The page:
Scientists and engineers in the South West are being encouraged to work with the University of Bristol in order to bring their exciting ideas to life.

Thanks to an injection of £1.4m of new funding from the Engineering and Physical Sciences Research Council (EPSRC), Bristol University is urging local businesses to get in touch with their ideas. Funding will be available from October 2015 to March 2017, with up to £50,000 available for each project from the University’s Research and Enterprise Development team (RED).

Almost 50 projects have been supported since 2012, including collaborations with local employer Rolls-Royce, and Portishead-based meteorological sensor manufacturers Biral. In another partnership, Professor Dave Bull of the Bristol Vision Institute worked with the BBC on High Dynamic Range video formats.

“The projects supported involve a wide range of businesses and public bodies, small and large”


The University of Bristol worked with Rolls Royce on modelling stress in composite materials, while the collaboration with BIRAL developed a device to isolate and analyse airborne particles.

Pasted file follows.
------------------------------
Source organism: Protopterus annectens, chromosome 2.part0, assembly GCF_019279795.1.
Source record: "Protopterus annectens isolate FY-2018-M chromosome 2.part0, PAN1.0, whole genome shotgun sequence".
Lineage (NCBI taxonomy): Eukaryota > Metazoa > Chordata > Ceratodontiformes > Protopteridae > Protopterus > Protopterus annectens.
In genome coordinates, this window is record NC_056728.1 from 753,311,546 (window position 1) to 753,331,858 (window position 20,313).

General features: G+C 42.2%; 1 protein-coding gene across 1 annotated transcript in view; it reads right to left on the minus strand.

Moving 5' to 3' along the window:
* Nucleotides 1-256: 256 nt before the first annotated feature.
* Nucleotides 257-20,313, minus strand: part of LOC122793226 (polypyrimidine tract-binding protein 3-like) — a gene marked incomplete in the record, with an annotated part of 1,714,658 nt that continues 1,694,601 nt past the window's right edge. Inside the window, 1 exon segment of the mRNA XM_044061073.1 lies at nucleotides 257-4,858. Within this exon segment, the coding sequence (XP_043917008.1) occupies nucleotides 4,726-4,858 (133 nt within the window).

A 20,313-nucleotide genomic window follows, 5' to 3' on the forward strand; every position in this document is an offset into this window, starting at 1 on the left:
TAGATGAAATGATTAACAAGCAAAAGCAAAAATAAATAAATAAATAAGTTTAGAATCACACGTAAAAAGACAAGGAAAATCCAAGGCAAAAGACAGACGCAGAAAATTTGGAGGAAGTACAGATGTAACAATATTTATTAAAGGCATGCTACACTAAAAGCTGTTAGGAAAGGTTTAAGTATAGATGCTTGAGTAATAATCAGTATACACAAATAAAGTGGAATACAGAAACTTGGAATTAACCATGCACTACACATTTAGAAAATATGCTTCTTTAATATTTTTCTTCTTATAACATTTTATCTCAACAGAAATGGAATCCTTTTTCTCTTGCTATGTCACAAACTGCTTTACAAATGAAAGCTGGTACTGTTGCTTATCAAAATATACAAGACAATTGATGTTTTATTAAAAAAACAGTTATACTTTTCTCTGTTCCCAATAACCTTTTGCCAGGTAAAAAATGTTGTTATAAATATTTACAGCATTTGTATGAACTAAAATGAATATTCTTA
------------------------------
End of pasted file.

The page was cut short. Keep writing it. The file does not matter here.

Dr Andrew Wray, Knowledge Exchange Development Manager in RED, said: “The projects supported through the University’s Impact Acceleration Account involve a wide range of businesses and public bodies, small and large.

“Many of them have involved secondments into the University and from the University out to the organisation, enabling people to work together to solve real-life industry problems and commercialise research.”

Fostering entrepreneurship

RED works with academics, researchers, students and entrepreneur communities within and also outside the University of Bristol.

The scheme was set up by the EPSRC to help the UK’s most pioneering scientists and engineers create successful businesses from their research, improve collaboration and foster greater entrepreneurship.

A total of £30m is being given to 33 universities across the country. This is in addition to the £60m allocated in 2012, which gave awards ranging from £600,000 to £6m to British universities.

If you’re interested in working with the University of Bristol you can contact Frances Frith, Lucy Stephens or Andrew Wray in the RED team. Or you can find out more at the Bristol University RED page.

Michael Deacon